In fact, the Hasidim, supporters of the Maccabees, were divided over the issue of whether it was lawful to defend oneself if attacked on the Sabbath. What emerged were two groups -- the more liberal Pharisees, which argued that one was permitted to fight on the Sabbath in extreme circumstances, and the Essenes, a more conservative group, who believed the world was doomed and yearned for the end to come, choosing the path of dying rather than fighting on the Sabbath.

A group of Essenes, convinced that temple administration was corrupt, fled to the Judean wilderness at Qumran, where they established a community where they could live in ritual purity until the end came. As part of their community life, scrolls of scripture were transcribed and hidden in caves where the community lived and slept. There is some evidence that John the Baptist had a connection with the Essene community, as both Matthew and Mark locate John's ministry just north of Qumran and both had an apocalyptic theology. When Roman armies destroyed Qumran in 68 AD, the surviving Essenes fled and the scrolls remained untouched until a Bedouin shepherd boy discovered the first of the scrolls which has now become known as the Dead Sea Scrolls. 

As we continued the journey toward Jerusalem in the desert, we saw more Palestinian settlements, we passed by Bethany, the home of Lazarus, Mary and Martha. As we left the West Bank and neared Jerusalem, another fence separating the Palestinians and Jews could be seen at the checkpoint. As we came out of the tunnel, a third song, The Holy City, played on our bus with many of us joining in as we gained the first glimpse of the City of Peace.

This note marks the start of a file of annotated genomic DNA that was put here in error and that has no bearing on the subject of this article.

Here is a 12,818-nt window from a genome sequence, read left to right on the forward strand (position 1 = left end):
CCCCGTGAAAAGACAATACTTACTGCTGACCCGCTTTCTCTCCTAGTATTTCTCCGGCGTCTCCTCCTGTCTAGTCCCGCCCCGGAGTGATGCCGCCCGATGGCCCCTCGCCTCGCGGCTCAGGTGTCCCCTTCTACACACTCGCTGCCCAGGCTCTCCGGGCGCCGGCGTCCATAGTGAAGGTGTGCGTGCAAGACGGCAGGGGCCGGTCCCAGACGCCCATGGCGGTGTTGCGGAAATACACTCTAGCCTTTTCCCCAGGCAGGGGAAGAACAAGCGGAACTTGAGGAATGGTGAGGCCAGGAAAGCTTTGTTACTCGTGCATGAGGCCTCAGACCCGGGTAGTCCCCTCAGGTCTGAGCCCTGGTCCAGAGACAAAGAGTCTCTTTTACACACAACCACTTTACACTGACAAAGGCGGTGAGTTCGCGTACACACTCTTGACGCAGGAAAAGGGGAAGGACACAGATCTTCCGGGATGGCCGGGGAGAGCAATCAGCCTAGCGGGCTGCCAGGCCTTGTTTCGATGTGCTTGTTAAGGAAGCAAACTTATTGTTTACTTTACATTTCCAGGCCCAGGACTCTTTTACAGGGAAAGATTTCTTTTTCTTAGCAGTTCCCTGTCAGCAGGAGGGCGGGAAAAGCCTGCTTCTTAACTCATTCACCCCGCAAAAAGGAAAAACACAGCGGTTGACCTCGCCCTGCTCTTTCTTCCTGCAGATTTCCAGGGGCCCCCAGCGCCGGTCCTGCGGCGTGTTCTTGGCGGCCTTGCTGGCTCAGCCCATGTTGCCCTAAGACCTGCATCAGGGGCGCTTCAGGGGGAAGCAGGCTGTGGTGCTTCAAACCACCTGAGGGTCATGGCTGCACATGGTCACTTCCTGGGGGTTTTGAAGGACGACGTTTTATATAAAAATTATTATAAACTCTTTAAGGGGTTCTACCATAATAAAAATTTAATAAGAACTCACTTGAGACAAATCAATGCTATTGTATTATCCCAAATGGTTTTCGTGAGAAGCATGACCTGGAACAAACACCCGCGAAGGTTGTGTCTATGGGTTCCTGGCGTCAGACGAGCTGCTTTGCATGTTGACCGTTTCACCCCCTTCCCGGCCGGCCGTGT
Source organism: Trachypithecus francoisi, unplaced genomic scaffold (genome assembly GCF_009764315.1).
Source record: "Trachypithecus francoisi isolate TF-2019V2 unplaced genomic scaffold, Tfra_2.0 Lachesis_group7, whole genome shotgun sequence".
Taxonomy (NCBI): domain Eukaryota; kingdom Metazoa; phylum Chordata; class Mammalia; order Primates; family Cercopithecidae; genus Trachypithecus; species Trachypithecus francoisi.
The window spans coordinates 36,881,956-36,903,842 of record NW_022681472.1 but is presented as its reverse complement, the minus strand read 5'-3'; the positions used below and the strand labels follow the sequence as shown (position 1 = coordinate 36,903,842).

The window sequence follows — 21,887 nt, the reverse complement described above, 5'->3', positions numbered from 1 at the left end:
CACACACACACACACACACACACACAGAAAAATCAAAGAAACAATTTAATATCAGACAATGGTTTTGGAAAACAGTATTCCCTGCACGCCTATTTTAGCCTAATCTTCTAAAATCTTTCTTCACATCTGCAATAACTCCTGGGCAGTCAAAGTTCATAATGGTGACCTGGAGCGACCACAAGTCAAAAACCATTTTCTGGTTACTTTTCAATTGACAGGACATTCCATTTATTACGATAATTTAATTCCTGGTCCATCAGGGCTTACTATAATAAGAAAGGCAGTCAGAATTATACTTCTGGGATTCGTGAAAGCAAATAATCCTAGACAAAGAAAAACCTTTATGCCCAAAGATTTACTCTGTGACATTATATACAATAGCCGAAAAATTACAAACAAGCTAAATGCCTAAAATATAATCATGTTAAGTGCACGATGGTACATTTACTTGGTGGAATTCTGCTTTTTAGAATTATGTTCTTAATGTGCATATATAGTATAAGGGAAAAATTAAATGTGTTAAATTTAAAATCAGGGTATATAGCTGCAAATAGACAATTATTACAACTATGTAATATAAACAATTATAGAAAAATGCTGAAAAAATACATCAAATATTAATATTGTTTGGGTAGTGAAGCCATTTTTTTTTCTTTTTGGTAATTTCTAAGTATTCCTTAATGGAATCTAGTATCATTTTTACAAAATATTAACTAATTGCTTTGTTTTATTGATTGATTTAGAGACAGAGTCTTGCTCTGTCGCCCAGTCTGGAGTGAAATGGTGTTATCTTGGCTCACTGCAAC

The chorus resonated and the group felt what it must felt like to fellow travelers through the centuries that have made their way to Jerusalem:

Jerusalem! Jerusalem!
Lift up your gates and sing,
Hosanna in the highest!
Hosanna to your King!

The song transported me back to many an Easter when Eloise Buffenmeyer, pianist at the Lerna UMC, would play this as part of the morning worship service.

Rev. Jungil Rhee reads The Lord's Prayer in KoreanBut the journey wasn't complete.  The last stops on Friday were at the Mount of Olives -- the site where Jesus taught his disciples to pray (and where the prayer has been translated in 171 languages); the site of the ascension, the site of where Jesus wept over Jerusalem; and the Basilica of the Agony, which was built on top of where Jesus prayed at Gethsemane. The group saw a 3,000-year-old olive tree in the garden area that remains outside the church and probably where the disciples waited and was to stand watch.

3,000-year-old olive tree outside the Basilica of the AgonyThe stop helped us to see the shortcomings of man and the hope that still lingers that Jerusalem can be a City of Peace. And a fourth song welled up in the group as they sat in the Basilica of the Agony.  Although signs and instructions say complete silence, the group, near the closing time, began signing, I Have Decided to Follow Jesus.

The trek of a disciple may be a journey through the desert but it can be a journey with a song in one's heart. And it begins with following Jesus, knowing he holds the greatest hope for Jerusalem to become a City of Peace.